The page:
We carried out an announced comprehensive inspection on 27 May 2015 to ask the practice the following key questions; Are services safe, effective, caring, responsive and well-led?

Our findings were:

Are services safe?

We found that this practice was not providing safe care in accordance with the relevant regulations

Are services effective?

We found that this practice was not providing effective care in accordance with the relevant regulations

Are services caring?

We found that this practice was providing caring services in accordance with the relevant regulations

Are services responsive?

We found that this practice was providing responsive care in accordance with the relevant regulations

Are services well-led?

We found that this practice was not providing well-led care in accordance with the relevant regulations

Toothcare offers primarily NHS care with some private treatments if requested. The staff structure of the practice consists of a principal dentist, a dental nurse, a receptionist and a trainee receptionist and dental nurse.

We spoke with three patients who used the service on the day of our inspection and reviewed seven CQC comment cards that had been completed by patients prior to the inspection. The patients we spoke with were complimentary about the service. They told us they found the staff to be friendly and informative. They felt they were treated with respect. The comments on the CQC comment cards were also very complimentary about the staff and the service provided.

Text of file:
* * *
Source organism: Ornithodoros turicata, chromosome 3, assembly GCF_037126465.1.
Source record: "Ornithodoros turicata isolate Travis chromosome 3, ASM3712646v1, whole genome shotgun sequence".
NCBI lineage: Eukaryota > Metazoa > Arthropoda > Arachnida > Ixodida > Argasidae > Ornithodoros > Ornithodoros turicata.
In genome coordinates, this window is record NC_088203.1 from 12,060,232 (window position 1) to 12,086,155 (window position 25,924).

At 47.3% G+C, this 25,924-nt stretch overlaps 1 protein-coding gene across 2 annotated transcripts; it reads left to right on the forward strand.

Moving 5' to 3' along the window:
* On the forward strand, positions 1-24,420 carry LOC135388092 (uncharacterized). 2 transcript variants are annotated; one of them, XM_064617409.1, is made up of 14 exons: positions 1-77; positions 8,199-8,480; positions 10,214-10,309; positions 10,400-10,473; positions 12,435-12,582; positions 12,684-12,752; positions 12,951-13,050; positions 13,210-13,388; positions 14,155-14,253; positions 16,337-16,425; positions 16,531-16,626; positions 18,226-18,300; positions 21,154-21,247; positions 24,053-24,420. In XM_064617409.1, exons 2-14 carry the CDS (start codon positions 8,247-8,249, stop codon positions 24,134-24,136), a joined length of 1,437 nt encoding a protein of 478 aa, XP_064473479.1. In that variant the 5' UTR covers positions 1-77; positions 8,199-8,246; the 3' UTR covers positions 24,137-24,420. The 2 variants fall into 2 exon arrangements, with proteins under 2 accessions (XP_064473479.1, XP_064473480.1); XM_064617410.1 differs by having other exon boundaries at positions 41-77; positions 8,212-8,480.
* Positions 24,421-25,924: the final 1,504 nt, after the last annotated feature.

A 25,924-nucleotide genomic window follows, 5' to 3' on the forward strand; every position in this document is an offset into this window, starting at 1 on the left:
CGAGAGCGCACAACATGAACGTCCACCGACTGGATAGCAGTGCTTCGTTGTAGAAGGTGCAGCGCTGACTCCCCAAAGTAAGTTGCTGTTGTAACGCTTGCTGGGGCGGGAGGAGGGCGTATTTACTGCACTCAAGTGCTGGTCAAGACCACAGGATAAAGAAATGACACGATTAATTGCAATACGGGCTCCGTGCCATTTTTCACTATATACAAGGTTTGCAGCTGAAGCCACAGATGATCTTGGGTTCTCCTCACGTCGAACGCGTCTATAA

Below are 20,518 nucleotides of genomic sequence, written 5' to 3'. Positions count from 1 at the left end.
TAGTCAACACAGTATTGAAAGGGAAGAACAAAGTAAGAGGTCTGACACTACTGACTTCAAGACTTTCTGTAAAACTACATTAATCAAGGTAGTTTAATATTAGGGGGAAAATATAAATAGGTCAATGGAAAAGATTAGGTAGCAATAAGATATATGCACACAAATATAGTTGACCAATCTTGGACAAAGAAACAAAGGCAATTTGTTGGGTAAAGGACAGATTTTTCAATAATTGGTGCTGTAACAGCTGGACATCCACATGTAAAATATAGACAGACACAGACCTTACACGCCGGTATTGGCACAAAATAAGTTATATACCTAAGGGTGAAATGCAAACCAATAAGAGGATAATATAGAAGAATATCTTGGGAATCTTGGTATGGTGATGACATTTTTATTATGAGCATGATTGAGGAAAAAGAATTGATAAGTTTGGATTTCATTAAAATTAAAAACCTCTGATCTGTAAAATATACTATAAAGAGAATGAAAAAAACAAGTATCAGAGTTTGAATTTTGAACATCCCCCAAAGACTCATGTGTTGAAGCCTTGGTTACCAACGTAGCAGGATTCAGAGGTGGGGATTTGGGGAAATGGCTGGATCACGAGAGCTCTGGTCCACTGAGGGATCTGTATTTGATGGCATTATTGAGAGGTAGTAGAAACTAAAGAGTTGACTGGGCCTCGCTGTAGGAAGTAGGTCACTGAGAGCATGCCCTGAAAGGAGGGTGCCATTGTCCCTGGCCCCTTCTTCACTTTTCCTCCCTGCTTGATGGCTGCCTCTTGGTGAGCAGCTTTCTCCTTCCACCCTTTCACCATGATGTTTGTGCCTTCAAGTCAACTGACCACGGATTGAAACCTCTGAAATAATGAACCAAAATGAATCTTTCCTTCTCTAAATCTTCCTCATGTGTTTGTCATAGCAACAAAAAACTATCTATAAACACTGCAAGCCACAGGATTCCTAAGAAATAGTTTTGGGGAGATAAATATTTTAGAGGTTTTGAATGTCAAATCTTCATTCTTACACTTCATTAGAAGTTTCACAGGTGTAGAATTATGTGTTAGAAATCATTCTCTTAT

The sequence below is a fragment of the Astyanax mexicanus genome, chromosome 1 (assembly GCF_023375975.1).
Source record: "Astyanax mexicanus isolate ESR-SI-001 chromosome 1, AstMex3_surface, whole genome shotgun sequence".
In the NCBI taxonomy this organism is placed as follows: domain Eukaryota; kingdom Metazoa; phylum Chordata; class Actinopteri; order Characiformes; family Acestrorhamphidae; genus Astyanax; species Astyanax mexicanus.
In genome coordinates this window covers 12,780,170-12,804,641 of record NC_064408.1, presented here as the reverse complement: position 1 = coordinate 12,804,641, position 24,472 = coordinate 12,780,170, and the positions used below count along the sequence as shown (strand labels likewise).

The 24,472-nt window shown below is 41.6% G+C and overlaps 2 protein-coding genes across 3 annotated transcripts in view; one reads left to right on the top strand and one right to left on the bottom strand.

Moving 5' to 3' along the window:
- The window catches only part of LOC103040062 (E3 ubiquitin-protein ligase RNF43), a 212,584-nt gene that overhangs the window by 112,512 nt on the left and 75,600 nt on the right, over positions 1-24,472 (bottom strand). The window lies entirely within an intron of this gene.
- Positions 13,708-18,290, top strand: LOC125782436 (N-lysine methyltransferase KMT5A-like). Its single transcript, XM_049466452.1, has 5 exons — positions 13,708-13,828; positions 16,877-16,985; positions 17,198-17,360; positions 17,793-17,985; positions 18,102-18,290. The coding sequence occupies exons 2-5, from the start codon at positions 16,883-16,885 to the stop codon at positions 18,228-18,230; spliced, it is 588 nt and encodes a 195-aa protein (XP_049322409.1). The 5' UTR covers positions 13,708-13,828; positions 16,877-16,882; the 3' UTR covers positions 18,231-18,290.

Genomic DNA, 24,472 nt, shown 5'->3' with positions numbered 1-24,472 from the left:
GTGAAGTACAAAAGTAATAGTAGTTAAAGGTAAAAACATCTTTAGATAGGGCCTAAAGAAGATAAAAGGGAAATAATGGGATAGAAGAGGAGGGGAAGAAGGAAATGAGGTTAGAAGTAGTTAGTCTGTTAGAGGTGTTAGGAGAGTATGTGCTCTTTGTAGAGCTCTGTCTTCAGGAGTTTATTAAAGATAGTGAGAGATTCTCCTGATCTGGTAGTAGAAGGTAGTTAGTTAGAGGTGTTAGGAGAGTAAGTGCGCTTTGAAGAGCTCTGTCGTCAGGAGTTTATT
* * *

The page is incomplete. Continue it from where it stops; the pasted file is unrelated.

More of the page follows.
During the inspection we spoke with four members of staff, including the principal dentist, who was also the registered manager. A registered manager is a person who is registered with the Care Quality Commission to manage the service. Like registered providers, they are ‘registered persons’. Registered persons have legal responsibility for meeting the requirements in the Health and Social Care Act 2008 and associated Regulations about how the practice is run.

To further assess the quality of care provided by the practice, we looked at practice policies and protocols and other records

Our key findings were:

  • Staff had received safeguarding and whistleblowing training and knew the processes to follow to raise any concerns.
  • There were sufficient numbers of suitably qualified staff to meet the needs of patients.
  • Staff had been trained to handle emergencies and appropriate medicines and life-saving equipment were readily available.
  • Patients received clear explanations about their proposed treatment, costs, benefits and risks and were involved in making decisions about it.
  • Patients were treated with dignity and respect and confidentiality was maintained.
  • The appointment system met the needs of patients and waiting times were kept to a minimum.
  • The practice sought feedback from staff and patients about the services they provided.

We identified regulations that were not being met and the provider must:

  • Ensure dental X-rays are prescribed and managed according to current criteria guidelines